The recent additions and new services by existing carriers meant that 17 new non-stop routes were launched from PIT last year that included a new service to Billy Bishop Toronto City Airport by Porter Airlines, while Delta committed to direct daily flights to Paris-CDG for six months of the year.
Six of the new routes introduced in 2015 were to small regional markets, which Cassotis is quick to point out are important for people accessing Pittsburgh and for the city’s businesses to access the wider market.
In addition to the new routes, many of the airport’s incumbent carriers upgauged aircraft and frequencies on existing services.
“The success of regional, domestic and international routes on a mix of carriers demonstrates our ongoing transition from a former mega-hub to a top origin-and-destination facility,” says Cassotis.
“We are pleased to see carriers’ confidence in the Pittsburgh market and increasing community support for these new flights.”
What has been the secret of PIT’s success? “It’s been a team effort with a laser focus on meeting the needs of where the industry is today,” she says.
“We, of course, highlight the attributes of Pittsburgh, but in truth all the airlines want to know is why we are good for their network and not why is Pittsburgh great, right?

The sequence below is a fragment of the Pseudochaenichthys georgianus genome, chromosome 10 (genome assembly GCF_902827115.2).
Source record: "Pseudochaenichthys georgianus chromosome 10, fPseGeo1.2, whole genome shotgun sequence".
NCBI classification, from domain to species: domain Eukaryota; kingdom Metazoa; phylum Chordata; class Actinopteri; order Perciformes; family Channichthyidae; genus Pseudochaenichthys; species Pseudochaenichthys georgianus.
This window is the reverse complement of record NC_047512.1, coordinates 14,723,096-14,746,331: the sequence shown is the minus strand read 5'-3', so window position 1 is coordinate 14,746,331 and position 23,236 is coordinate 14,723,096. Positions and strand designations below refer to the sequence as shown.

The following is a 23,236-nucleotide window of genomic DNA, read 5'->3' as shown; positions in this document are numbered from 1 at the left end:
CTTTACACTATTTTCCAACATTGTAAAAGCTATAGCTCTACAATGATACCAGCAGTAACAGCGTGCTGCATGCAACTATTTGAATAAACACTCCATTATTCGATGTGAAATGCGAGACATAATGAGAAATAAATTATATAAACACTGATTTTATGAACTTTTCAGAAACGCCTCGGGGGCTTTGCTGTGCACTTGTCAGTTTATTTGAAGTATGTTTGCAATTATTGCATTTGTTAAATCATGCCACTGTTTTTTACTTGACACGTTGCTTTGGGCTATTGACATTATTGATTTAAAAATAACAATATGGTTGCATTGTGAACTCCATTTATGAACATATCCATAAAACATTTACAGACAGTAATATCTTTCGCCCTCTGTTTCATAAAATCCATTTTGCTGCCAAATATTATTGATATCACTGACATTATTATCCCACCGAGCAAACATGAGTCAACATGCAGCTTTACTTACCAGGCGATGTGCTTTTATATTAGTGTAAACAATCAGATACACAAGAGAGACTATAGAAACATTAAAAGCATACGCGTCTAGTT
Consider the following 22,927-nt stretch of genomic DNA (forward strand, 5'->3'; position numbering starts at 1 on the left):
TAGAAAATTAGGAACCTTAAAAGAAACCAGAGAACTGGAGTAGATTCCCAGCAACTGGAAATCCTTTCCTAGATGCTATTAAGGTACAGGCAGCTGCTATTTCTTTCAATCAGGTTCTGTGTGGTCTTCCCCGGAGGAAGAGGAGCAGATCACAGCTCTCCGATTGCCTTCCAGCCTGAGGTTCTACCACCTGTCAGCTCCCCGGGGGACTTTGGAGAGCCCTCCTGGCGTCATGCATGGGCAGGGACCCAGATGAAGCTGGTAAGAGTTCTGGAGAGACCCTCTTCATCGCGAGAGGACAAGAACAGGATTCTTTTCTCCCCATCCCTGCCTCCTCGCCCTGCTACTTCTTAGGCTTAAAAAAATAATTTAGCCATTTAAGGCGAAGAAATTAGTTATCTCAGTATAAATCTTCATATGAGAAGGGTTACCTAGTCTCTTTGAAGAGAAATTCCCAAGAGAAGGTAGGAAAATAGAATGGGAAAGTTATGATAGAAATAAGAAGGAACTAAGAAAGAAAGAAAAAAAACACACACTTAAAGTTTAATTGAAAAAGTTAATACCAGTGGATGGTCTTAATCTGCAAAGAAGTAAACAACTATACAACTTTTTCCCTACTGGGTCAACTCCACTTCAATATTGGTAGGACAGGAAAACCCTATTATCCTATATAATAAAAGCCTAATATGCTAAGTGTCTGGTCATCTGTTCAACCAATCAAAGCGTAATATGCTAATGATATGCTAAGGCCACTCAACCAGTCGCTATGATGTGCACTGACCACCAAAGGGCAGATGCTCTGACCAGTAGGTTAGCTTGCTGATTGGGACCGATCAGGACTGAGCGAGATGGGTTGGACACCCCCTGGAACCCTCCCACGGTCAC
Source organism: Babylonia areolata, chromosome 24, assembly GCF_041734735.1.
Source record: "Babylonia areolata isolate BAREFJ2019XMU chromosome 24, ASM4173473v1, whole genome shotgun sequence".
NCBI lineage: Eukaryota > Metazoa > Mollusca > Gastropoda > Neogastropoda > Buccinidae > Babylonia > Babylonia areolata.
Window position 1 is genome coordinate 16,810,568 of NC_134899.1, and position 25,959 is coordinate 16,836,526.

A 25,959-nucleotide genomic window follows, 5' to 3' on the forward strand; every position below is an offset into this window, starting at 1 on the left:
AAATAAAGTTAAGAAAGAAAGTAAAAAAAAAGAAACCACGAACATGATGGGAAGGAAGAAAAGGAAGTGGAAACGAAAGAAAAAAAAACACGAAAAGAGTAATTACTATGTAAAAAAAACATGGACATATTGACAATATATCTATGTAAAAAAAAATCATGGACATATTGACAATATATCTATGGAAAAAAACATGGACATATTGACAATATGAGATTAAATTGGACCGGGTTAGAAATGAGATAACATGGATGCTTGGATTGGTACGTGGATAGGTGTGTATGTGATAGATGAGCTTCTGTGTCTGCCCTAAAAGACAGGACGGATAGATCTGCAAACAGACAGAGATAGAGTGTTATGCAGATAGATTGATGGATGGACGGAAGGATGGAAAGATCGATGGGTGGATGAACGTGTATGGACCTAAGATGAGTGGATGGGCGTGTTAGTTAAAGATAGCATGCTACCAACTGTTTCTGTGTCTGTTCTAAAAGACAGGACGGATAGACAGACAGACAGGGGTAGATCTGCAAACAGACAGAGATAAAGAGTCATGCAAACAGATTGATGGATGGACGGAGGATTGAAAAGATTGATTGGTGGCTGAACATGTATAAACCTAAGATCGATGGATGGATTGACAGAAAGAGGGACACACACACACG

“We now have the people and organisations on-board who can tell them this and it is a good and powerful story.”
The current focus of her attention is the addition of a second daily non-stop service to the San Francisco Bay Area, which she believes is dramatically underserved, and a year-round service to Europe.
Excluding cross-border services to Canada, Cancún, Paris and a handful of routes to the Caribbean are PIT’s only international routes today and the days of daily British Airways flights to London seem a very long time ago now.
As a result of new services, flights, seats and passenger numbers at Pittsburgh International Airport continue to move in an upward trajectory.
Indeed, Cassotis hails 2015 as being a “fantastic year” as the new non-stop services raised the number of destinations served non-stop from PIT to 54 and 8.1 million passengers (+1.6%) passed through the gateway.
“The increase is not huge, but it is for us as it shows that we are continuing to reverse the downward trend of recent years,” comments Cassotis, noting that it was the first time more than eight million passengers have used PIT since 2012.
“It also reflects the momentum that is going on in the greater regional community, which is one of transformation, revitalisation and resurgence,” she adds.
“Maybe the best way of saying it is that last year the airport got back into the game as a willing and able partner for regional growth and meeting the needs of the economy.”